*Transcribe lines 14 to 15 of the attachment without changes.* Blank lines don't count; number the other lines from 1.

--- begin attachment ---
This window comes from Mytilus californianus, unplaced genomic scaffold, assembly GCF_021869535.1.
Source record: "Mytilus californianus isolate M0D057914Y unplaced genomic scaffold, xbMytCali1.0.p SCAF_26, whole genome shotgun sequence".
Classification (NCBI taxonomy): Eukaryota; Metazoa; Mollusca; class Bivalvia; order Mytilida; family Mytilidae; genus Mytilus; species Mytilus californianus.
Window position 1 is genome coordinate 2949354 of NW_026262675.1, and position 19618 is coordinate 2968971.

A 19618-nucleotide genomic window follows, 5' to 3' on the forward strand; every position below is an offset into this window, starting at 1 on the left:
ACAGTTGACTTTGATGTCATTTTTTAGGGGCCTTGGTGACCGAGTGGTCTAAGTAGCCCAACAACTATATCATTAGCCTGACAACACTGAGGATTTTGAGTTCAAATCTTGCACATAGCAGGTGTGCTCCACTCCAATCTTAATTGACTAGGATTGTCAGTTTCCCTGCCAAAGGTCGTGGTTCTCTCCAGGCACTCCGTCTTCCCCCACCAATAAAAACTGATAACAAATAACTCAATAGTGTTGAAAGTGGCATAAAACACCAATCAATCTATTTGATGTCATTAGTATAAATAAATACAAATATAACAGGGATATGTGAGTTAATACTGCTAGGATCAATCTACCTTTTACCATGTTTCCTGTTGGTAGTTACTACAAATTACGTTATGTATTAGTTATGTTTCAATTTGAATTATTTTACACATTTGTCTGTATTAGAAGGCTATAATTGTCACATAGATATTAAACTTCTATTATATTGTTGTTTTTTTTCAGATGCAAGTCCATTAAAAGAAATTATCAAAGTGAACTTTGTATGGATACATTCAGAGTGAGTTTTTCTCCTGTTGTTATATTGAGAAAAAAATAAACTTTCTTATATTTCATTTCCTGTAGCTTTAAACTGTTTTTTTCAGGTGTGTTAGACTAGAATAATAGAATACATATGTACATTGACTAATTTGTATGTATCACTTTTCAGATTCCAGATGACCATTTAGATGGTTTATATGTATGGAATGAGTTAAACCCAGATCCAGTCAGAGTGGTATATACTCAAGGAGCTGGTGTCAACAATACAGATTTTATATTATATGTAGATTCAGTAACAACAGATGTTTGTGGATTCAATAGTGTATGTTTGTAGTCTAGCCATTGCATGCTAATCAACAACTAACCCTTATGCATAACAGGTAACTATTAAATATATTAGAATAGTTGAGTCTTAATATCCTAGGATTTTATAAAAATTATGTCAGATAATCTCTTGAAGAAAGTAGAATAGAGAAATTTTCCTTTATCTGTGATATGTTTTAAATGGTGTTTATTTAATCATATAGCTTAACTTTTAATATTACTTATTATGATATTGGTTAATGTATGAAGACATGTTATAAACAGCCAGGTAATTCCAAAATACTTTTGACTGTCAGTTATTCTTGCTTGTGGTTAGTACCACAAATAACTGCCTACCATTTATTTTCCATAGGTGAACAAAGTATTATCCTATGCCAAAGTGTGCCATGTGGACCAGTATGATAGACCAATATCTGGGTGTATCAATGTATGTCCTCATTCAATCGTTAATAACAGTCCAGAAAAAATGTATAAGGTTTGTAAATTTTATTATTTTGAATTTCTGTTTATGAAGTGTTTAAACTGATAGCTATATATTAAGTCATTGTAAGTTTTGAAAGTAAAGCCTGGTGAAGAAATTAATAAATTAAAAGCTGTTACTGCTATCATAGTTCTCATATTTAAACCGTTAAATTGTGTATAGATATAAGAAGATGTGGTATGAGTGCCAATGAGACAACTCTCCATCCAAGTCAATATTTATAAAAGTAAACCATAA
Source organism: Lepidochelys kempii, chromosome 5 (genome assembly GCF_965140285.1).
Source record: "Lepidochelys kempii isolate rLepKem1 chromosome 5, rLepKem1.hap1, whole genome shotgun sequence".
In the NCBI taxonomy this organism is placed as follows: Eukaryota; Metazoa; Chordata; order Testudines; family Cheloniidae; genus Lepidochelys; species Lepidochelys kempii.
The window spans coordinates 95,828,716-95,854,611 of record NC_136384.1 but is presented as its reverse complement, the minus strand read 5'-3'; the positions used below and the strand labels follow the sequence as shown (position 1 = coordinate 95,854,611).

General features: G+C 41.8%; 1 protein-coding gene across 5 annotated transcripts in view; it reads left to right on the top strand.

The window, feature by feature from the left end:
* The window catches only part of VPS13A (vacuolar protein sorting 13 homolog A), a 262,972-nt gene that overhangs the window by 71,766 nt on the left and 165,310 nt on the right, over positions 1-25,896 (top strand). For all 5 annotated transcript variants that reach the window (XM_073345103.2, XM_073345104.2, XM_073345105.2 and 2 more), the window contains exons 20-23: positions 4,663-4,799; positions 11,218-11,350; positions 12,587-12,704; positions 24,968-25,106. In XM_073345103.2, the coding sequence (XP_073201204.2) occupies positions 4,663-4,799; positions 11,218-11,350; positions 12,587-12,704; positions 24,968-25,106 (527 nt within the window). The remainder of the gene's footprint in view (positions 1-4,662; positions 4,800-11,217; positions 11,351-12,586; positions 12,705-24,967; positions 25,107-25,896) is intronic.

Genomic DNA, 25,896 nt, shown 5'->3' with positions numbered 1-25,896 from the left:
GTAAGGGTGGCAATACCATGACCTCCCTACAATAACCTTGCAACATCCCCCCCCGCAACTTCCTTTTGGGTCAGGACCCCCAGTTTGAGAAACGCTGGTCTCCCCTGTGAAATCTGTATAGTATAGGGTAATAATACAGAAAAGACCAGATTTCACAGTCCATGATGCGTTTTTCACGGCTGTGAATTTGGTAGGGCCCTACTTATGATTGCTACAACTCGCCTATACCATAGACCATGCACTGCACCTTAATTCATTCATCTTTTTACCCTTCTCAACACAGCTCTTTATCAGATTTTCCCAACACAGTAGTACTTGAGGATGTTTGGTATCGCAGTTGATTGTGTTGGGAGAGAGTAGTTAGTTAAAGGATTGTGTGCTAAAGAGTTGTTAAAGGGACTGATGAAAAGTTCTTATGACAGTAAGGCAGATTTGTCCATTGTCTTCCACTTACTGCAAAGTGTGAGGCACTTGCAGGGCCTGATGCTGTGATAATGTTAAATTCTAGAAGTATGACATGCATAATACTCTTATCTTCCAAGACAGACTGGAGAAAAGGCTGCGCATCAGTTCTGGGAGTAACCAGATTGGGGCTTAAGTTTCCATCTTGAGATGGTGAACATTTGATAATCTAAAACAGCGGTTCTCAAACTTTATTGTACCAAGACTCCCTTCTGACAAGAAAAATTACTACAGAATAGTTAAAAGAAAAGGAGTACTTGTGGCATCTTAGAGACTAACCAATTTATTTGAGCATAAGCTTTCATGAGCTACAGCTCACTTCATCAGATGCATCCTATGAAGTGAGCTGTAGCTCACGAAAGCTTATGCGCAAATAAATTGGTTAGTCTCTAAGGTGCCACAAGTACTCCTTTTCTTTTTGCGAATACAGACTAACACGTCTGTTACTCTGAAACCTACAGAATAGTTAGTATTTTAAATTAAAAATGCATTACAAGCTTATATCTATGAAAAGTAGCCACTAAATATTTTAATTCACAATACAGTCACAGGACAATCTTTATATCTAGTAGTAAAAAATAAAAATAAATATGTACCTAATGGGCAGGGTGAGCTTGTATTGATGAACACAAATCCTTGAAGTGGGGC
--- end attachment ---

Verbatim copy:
Genomic DNA, 25,896 nt, shown 5'->3' with positions numbered 1-25,896 from the left:
GTAAGGGTGGCAATACCATGACCTCCCTACAATAACCTTGCAACATCCCCCCCCGCAACTTCCTTTTGGGTCAGGACCCCCAGTTTGAGAAACGCTGGTCTCCCCTGTGAAATCTGTATAGTATAGGGTAATAATACAGAAAAGACCAGATTTCACAGTCCATGATGCGTTTTTCACGGCTGTGAATTTGGTAGGGCCCTACTTATGATTGCTACAACTCGCCTATACCATAGACCATGCACTGCACCTTAATTCATTCATCTTTTTACCCTTCTCAACACAGCTCTTTATCAGATTTTCCCAACACAGTAGTACTTGAGGATGTTTGGTATCGCAGTTGATTGTGTTGGGAGAGAGTAGTTAGTTAAAGGATTGTGTGCTAAAGAGTTGTTAAAGGGACTGATGAAAAGTTCTTATGACAGTAAGGCAGATTTGTCCATTGTCTTCCACTTACTGCAAAGTGTGAGGCACTTGCAGGGCCTGATGCTGTGATAATGTTAAATTCTAGAAGTATGACATGCATAATACTCTTATCTTCCAAGACAGACTGGAGAAAAGGCTGCGCATCAGTTCTGGGAGTAACCAGATTGGGGCTTAAGTTTCCATCTTGAGATGGTGAACATTTGATAATCTAAAACAGCGGTTCTCAAACTTTATTGTACCAAGACTCCCTTCTGACAAGAAAAATTACTACAGAATAGTTAAAAGAAAAGGAGTACTTGTGGCATCTTAGAGACTAACCAATTTATTTGAGCATAAGCTTTCATGAGCTACAGCTCACTTCATCAGATGCATCCTATGAAGTGAGCTGTAGCTCACGAAAGCTTATGCGCAAATAAATTGGTTAGTCTCTAAGGTGCCACAAGTACTCCTTTTCTTTTTGCGAATACAGACTAACACGTCTGTTACTCTGAAACCTACAGAATAGTTAGTATTTTAAATTAAAAATGCATTACAAGCTTATATCTATGAAAAGTAGCCACTAAATATTTTAATTCACAATACAGTCACAGGACAATCTTTATATCTAGTAGTAAAAAATAAAAATAAATATGTACCTAATGGGCAGGGTGAGCTTGTATTGATGAACACAAATCCTTGAAGTGGGGC